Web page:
In mid-August 2007, leaf photosynthetic activity, transpiration rate, and stomatal conductance were measured using a portable infrared gas analysis system (ADC LCA3; Analytical Development Company, Hoddeson, UK). Measurements were carried out on 12 leaves sampled between the eighth and tenth node from the shoot base of three infected and three virus-free adjacent vines. The plots of three vines, chosen within the same 24 vines used for agronomic evaluations, were facing each other and were replicated three times for a total of 36 leaves of each sanitary status. The system was equipped with a Parkinson leaf chamber (PLC; Analytical Development Company) that exposed 6.25 cm2 of leaf area. Environmental conditions during the photosynthetic measurements were stable: ≥1.7 μmol m−2 s−1 photosynthetic active radiation, 35% relative humidity, and 30°C chamber temperature. A sample of 50 leaves from each treatment was collected at the same date to measure the average square surface. The leaves were processed in laboratory with an LI-3000 leaf area meter (LI-COR Biosciences, Bad Homburg, Germany).
In the 2005 and 2007 vintages, ~40 and 60 kg of grapes from both infected and virus-free vines, respectively, were collected for small-scale winemaking. Grapes were collected from the same vines used for agronomic evaluations and, to reach the suitable amount of grape, from a contiguous extra replicate of six vines.
Winemaking was conducted rigorously in the same way for both treatments: after grape crushing and destemming, musts were placed in 100 L fiberglass containers and potassium metabisulfite (6 g/100 kg grapes), fermentation activators, and active dry yeast (Saccharomyces cerevisiae) were added for a simultaneous start to the process. After nine days of maceration, the wines were drawn off, allowed to sediment for five days, and then set into 50 L glass containers, where the wines were inoculated with selected bacteria Oenococcus oeni (Viniflora Oenos, Chr. Hansen, Hørsholm, DK) to facilitate malolactic fermentation at a controlled temperature (22 to 24°C). At the end of process, SO2 was brought to ~30 mg/L, and the wines were then decanted twice within 25 days and placed for 15 days at −5°C for tartaric stabilization. Wine bottling was carried out six months after harvest.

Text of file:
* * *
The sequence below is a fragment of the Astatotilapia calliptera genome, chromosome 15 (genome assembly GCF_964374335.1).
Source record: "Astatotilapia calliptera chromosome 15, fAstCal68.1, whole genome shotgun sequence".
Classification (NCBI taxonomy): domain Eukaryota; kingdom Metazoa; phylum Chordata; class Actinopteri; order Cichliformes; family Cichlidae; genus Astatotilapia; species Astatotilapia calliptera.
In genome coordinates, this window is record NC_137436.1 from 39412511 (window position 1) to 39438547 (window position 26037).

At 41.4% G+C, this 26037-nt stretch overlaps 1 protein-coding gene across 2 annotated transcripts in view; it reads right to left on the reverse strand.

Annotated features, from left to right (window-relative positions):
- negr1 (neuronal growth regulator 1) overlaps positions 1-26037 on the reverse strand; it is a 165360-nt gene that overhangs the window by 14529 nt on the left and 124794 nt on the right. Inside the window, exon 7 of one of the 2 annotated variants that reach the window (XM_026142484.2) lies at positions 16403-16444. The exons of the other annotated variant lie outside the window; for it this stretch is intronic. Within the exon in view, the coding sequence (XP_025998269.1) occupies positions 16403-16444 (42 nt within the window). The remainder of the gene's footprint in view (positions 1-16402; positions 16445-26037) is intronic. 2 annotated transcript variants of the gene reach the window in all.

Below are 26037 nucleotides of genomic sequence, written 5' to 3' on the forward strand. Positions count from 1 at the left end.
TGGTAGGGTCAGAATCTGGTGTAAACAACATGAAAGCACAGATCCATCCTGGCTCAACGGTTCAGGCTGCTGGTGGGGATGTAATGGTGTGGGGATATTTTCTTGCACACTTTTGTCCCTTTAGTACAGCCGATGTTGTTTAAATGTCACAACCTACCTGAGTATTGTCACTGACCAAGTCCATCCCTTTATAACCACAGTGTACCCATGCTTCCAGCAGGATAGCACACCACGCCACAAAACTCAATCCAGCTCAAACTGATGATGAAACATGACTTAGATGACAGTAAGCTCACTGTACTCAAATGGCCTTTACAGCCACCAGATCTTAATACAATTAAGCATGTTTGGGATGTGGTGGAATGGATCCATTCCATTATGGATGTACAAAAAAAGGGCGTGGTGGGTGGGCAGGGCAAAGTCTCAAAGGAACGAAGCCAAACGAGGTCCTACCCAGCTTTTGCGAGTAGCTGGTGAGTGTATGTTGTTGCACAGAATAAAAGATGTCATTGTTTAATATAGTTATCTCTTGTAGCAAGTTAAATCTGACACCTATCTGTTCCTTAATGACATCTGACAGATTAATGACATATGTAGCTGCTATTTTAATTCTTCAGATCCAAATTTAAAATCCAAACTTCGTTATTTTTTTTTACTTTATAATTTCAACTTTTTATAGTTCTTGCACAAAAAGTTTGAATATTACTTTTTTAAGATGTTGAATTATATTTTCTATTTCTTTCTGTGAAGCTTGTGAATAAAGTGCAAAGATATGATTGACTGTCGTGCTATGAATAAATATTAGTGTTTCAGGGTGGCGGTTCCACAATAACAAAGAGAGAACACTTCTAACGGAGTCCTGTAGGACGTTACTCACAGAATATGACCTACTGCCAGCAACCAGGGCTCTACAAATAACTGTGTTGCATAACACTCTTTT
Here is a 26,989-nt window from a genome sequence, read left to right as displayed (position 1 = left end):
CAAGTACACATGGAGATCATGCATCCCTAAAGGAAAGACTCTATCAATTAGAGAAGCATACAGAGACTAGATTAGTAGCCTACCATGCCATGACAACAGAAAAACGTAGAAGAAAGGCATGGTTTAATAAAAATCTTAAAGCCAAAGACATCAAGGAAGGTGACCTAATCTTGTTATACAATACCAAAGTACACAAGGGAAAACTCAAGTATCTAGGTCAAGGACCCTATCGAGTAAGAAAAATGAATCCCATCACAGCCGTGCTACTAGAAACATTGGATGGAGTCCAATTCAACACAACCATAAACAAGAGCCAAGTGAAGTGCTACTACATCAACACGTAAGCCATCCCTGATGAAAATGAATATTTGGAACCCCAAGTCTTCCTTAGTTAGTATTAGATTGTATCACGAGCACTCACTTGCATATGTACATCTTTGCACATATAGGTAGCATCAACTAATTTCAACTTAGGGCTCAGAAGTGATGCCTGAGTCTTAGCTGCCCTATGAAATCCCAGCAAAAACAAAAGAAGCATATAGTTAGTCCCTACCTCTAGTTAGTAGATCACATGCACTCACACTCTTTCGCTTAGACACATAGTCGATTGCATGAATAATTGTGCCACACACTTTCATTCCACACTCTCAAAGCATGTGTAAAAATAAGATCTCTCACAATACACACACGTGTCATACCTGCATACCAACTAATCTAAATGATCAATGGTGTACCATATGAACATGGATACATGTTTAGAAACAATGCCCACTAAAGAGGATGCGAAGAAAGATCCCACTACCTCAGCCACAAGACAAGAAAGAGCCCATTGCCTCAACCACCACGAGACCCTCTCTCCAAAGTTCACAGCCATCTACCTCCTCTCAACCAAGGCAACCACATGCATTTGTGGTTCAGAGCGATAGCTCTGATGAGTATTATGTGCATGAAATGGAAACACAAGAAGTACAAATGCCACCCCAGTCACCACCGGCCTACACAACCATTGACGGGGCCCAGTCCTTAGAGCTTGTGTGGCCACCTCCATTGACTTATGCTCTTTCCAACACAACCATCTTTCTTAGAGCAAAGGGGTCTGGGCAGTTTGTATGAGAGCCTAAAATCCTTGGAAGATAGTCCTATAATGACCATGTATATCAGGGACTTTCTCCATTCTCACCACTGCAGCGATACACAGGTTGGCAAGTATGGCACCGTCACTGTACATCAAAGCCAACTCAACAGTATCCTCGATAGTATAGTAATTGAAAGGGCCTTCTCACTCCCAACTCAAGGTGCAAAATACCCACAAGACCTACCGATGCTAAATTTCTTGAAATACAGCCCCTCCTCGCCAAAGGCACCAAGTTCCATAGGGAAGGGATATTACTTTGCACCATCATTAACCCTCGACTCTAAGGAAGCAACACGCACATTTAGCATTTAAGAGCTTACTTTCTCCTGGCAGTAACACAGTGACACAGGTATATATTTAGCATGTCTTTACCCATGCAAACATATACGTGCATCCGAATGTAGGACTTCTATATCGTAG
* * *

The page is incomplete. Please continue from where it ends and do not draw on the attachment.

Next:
Chemical and sensory analysis.
Chemical and sensory evaluations were then performed on the wines after a few months of rest in a cellar. The main analytical parameters of wines (alcohol, dry extract, titratable acidity, pH, tartaric acid, lactic acid, potassium, ash, total phenols, total anthocyanins, color intensity, color hue) were measured according to specified methods (OIV 2008). Sensory evaluations of wines were carried out by the duo-trio test (i.e., the panel must pick out the two identical wines among a group of three) and paired-preference test (Roessler et al. 1978). A characterization test was also applied on 2007 wines to investigate the intensity of the different components of color, bouquet, and taste (Guinard and Noble 1986, Cravero and Ubigli 2002).